Today was a day to just relax by the pool. Susan and I have had a week of relaxing, but we also learned about some of the culture of Mexico, and especially about the state of Jalisco. I am always open to learning new things.
We took a trip up to two of the towns in the Sierra Madre mountains, Talpa and Mascota. Although I had been there before, I learned new things about these towns this trip.
Both of these villages are listed as Magical Towns (Pueblos Magico). This is a designation given to the by the board of Mexican tourism. To qualify, a town must have:
1). A history of a significant event, either real or legendary,
2). A unique everyday life, and
3). The town must be well preserved.
Once the town has this designation, it receives money from the tourist board to keep the town clean and in good repair. One thing one village did was put all the electrical lines underground, rather than have the unsightly mess so often seen, of lines running all over the place.
Mascota also has a high school where students can elect to learn a trade, as well as obtain the usual high school education. The specialties of this school include cheese making and butchering, as the countryside has many farms. We also saw two woodworking classes, one for boys and one for girls. We could not discover why the classes were segregated. Both classes made furniture, cabinets for houses, and other practical wooden items.
The products from this school are sold in town, or at the school, and all proceeds return to the school.
The other town we visited, Talpa, has a lovely city center dominated by a church. This town’s historical event was a miracle where a statue of the Virgin that was made of leaves and grasses was converted into a beautiful golden statue. That statue now resides in the church. Pilgrims come from all over to pray to the Virgin.
The area, despite being in the mountains, is very dry. It must be extremely hard to grow things in this arid climate; however, sugar cane flourishes, and several stores in this village are candy stores, making their treats from the sugar cane, as well as some of the tropical fruit of the region.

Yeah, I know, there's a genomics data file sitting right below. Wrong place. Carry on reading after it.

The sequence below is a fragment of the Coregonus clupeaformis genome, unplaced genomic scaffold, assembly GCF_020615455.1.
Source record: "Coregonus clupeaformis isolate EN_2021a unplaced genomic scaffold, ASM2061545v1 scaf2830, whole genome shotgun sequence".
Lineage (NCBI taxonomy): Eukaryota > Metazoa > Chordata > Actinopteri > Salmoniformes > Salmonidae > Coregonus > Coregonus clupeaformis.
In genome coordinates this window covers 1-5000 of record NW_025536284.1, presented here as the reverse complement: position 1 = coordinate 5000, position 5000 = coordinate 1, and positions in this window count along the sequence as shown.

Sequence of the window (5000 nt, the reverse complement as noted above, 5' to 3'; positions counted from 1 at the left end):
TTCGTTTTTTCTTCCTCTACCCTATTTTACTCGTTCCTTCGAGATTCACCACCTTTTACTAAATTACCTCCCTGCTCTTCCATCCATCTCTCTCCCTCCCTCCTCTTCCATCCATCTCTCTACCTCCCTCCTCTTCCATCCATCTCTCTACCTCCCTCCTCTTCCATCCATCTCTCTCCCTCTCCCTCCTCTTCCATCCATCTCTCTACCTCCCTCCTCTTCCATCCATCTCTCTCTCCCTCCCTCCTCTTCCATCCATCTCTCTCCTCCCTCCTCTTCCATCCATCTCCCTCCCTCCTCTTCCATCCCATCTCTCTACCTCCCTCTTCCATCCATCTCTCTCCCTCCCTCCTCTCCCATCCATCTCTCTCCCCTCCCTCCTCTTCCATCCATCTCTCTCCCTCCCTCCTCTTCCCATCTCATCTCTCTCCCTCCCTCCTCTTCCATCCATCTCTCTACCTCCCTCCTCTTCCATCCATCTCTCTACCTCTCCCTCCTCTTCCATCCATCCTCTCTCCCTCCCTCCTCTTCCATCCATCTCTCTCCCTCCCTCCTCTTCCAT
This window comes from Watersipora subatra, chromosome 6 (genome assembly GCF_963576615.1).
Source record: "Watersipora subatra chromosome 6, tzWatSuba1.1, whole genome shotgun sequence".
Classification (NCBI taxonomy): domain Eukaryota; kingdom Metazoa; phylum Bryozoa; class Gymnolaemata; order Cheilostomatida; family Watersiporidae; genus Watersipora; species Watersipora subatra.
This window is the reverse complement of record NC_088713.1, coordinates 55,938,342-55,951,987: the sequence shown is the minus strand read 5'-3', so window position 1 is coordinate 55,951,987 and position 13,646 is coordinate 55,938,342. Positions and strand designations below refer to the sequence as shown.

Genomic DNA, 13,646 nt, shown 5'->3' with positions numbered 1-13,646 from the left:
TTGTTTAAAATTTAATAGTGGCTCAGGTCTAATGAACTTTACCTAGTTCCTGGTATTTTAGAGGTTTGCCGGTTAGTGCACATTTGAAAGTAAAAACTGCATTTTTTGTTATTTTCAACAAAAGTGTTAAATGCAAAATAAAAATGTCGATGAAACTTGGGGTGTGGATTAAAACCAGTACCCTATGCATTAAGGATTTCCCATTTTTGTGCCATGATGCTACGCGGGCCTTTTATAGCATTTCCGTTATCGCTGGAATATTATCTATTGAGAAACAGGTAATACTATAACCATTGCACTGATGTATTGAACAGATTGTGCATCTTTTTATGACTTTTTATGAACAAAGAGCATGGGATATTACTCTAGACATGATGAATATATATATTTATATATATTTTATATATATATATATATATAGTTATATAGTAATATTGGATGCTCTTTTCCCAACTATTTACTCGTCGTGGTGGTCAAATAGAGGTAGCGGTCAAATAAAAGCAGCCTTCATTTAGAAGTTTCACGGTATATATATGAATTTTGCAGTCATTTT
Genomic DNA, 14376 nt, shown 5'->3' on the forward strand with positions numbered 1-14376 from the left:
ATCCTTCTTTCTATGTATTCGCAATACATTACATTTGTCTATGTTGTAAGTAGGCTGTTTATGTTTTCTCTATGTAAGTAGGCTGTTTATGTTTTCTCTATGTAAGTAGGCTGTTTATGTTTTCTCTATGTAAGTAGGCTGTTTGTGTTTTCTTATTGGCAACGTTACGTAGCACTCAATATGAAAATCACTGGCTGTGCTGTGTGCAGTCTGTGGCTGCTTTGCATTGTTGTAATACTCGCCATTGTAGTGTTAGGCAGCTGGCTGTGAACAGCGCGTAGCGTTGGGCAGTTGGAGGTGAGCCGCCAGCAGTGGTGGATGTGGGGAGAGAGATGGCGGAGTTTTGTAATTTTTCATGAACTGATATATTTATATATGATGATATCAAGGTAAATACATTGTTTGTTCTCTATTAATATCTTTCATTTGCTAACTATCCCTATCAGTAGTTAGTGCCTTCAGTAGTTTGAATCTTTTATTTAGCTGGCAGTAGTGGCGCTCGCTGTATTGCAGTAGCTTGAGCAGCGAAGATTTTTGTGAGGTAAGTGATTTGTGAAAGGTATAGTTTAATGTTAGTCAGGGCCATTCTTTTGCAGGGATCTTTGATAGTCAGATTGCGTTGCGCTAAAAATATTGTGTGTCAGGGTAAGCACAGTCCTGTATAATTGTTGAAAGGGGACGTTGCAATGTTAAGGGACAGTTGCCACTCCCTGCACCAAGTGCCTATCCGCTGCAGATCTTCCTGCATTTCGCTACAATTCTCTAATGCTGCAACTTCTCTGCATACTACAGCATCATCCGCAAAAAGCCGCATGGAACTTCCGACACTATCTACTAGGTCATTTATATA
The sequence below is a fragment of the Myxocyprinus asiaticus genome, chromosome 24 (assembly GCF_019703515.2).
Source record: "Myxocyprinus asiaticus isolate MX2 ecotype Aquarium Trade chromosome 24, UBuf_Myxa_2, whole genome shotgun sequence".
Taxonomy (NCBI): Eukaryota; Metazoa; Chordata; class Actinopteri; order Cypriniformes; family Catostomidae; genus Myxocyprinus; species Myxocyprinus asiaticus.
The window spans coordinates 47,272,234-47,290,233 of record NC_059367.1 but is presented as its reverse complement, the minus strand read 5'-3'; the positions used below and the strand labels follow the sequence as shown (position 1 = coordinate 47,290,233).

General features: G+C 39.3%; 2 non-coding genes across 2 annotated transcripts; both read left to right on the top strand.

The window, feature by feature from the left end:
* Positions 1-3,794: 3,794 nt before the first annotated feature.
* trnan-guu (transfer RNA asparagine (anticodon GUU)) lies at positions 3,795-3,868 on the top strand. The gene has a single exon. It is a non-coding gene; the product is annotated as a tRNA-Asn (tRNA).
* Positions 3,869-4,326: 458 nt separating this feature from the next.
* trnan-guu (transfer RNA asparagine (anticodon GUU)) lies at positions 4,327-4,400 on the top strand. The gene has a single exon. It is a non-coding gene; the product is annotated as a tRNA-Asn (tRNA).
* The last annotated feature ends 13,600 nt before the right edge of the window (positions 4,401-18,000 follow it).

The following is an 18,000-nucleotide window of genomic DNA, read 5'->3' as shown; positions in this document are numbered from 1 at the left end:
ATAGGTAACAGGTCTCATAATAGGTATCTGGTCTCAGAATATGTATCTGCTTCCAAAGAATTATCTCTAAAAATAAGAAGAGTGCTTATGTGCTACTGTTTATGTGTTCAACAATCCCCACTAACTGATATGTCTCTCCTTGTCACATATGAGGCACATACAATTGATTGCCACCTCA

Another town in Jalisco that has the Magical Town designation is Tequila. Yes, that is the name of the town. This town is also a UNESCO World Heritage site. It is known for the blue agave from which the liquor, tequila, is made. I did not visit that town, so I don’t have any pictures, but I did learn something about tequila.
The true tequila from the blue agave is only produced in Jalisco, with limited amounts being allowed to be produced in other states. If the tequila is not made from only the blue agave, and is made with a combination of juices from other agave plants, the liquor is called Mezcal. Therefore, all you tequila lovers, the Mezcal with the worm in it is not a true tequila.
That is only one of some well-known facts (to me) that was shot down during my cultural lesson. I also discovered that Mariachi music is not Mexican in origin, but Austrian, although it sounds more like German polka music to me. That makes sense, given that Maximilian from Austria, was a king here for a short time, before he was assassinated. Mexican beer also has its beginning with Austrians.
Last night, we took a boat trip to the island of Las Caletas for dinner and a show, depicting the culture and some of the fables of the native Indian cultures. The show was more like a Cirque de Soleil, in that many acrobats, a flying butterfly who was playing a violin, a walking tree, along with the fire jugglers. A mermaid greeted the boat as we approached the island.
Our dining tables were along the water’s edge. A harpist and a guitarist played soft background music. The lighting was torches and votive candles. It was truly a relaxing evening, with good food and wine.
When we left on our boat to return to Puerto Vallarta, we were entertained by our ship’s crew, who did a tribute to Kiss, the 1980’s rock group. They did a pretty good job of singing the songs, although their guitars were made of wood and had no strings. To me, the epitome of the evening, though, was when the captain turned off all the overhead lights, allowing us to see the full moon overhead, with barely a wisp of a cloud in the sky. We could still see the Sierra Madre mountains in the background of the city of Puerto Vallarta as we travelled back to the Marina. The lights along the shore of the city lent an air of a place of festivity and holiday, but also a place of peacefulness.
Today, I just enjoyed the quiet and solitude of Club Regina.
Too soon I will leave this enchanted place and return to cold weather. Until I write again,